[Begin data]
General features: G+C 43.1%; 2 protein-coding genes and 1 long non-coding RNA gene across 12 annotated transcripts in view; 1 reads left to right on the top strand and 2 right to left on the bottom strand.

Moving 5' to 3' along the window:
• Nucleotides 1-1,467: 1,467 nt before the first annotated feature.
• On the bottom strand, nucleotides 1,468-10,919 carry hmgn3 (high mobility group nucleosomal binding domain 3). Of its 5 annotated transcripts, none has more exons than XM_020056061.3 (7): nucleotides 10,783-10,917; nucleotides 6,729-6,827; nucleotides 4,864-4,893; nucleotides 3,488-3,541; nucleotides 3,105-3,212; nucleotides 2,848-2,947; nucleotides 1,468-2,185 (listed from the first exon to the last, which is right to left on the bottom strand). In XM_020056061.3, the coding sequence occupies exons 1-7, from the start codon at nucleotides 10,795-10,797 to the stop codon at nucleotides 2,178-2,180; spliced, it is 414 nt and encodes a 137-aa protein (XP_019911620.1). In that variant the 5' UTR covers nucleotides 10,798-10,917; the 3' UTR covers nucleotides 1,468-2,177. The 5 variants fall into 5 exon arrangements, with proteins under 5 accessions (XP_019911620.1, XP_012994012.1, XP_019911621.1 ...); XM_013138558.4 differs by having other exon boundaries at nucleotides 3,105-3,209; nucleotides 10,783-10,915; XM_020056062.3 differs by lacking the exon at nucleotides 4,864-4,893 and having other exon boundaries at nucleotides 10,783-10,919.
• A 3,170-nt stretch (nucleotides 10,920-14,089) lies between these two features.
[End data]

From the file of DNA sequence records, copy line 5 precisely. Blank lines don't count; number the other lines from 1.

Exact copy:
• A 3,170-nt stretch (nucleotides 10,920-14,089) lies between these two features.